Showing Collections: 1 - 13 of 13
Papers, 1909-1966, relating to institutions in Williamsburg, Virginia including William and Mary, Matthew Whaley School and Bruton Parish Church collected by Cynthia Barlowe and Raymond Kimbrough.
Collection of photographs, newspaper clippings, publications, postcards and other items relating to Williamsburg, Virginia.
This collection contains deeds, abstracts of title, wills, and other legal documents from the law firm of Geddy, Harris, Franck & Hickman in Williamsburg, Virginia. The bulk of the material consists of abstracts of title to real property located in Williamsburg, Virginia, and nearby counties, including the Historic Area of Colonial Williamsburg, from the 1920s to the 1950s, as well as deeds to properties in Williamsburg and nearby counties from the 1880s to the 1950s.
Pamphlets and brochures from Colonial Williamsburg, plus various invitations and programs for Williamsburg area events.
Williamsburg, Virginia items given by Will Molineux, mostly via the Williamsburg Historic Records Association. Some items are personal papers (newspaper articles, etc.) of Will Molineux. The photograph collection covers the entire Williamsburg area, including James City County and York County. Subjects include people, places, buildings, events, Colonial Williamsburg, William and Mary and many more.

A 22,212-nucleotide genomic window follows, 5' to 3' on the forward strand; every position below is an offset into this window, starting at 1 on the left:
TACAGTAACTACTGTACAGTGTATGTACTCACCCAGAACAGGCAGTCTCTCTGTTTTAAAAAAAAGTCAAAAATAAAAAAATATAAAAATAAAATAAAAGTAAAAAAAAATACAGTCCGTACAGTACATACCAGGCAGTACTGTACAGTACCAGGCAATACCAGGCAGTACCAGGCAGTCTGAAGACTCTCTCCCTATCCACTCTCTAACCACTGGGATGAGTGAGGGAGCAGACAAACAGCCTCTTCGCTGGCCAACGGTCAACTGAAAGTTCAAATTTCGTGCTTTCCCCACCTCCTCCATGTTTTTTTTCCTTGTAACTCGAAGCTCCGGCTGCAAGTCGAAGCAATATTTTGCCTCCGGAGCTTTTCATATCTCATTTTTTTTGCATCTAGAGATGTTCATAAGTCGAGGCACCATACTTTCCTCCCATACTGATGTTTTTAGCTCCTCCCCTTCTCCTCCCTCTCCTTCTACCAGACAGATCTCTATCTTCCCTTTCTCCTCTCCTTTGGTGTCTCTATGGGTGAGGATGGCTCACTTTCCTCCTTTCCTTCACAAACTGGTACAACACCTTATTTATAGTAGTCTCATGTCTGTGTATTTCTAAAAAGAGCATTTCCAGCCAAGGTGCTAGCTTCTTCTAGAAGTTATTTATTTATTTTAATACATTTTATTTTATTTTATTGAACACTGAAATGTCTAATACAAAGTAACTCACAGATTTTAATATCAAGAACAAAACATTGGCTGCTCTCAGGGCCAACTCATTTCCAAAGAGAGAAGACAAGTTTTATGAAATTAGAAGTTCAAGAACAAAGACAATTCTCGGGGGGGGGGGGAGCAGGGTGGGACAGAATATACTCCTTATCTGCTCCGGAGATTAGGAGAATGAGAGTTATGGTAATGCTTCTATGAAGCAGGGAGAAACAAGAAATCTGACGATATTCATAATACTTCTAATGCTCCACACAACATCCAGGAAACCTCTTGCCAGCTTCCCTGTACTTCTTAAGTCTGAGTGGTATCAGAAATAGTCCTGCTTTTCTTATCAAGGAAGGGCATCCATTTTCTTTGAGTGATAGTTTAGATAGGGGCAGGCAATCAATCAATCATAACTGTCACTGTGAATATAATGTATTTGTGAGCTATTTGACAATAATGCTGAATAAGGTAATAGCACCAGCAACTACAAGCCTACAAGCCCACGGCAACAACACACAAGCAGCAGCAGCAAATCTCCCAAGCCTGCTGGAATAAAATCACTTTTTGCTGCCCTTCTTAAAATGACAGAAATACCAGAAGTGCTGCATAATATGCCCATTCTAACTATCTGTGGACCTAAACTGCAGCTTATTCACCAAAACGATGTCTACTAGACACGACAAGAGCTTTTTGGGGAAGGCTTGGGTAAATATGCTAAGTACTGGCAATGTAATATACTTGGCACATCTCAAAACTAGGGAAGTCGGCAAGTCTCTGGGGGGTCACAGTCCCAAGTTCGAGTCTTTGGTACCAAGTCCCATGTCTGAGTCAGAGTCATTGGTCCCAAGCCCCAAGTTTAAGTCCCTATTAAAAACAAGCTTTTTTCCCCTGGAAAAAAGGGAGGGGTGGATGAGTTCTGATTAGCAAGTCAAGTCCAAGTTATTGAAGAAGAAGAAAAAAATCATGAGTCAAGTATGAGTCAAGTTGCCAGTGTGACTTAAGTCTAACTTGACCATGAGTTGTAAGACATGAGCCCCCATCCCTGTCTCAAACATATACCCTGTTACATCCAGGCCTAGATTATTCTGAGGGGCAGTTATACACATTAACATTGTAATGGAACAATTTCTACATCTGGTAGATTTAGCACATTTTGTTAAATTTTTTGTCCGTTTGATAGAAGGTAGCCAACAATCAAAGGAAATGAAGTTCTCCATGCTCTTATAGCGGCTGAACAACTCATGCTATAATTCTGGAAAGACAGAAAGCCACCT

Papers, 1881-1937 and n.d., relating to the history of Williamsburg, Jamestown, and Yorktown, Va. collected by members of the Morecock family of Williamsburg, Va. Includes photographs, pamphlets, Christmas cards, postcards, and wood-cut prints depicting the Powder Magazine, Bruton Parish Church, the Courthouse of 1770, the Yorktown Monument, the church tower at Jamestown as well as souvenirs of the Yorktown Centennial, 1881 and the Jamestown Exposition, 1907.
This collection contains correspondence, newsclippings, research notes, and other material related to the attempt to classify the Peacock Hill neighborhood of Williamsburg, Virginia a historic landmark. Also included are maps of the neighborhood as well as a copy of the signed petition for Colonial Williamsburg to build townhomes that compliment, not replace, the homes in the Peacock Hill neighborhood. Most of the material is from 1982.
Papers of J. Randolph Ruffin. Newspaper clippings, brochures, drafts of speeches, correspondence about Virginia history, the Colonial Williamsburg Foundation, and tours directed by J. Randolph Ruffin, Director of Special Events for the Colonial Williamsburg Foundation. Accessions 1998.58 and 1999.22 WHRA.
Three poems related to Williamsburg. "Lay of the Lost Lion" by Cynthia Beverley Tucker Coleman, originally in the Williamsburg Garden Club's 1932 "Williamsburg Scrapbook." "The Pulaski Club of Williamsburg, VA, Its origin and fame and how it got its name" by the History Committee. "My God, They've sold the town" a poem about John D. Rockefeller, Jr.'s purchasing houses in Williamsburg.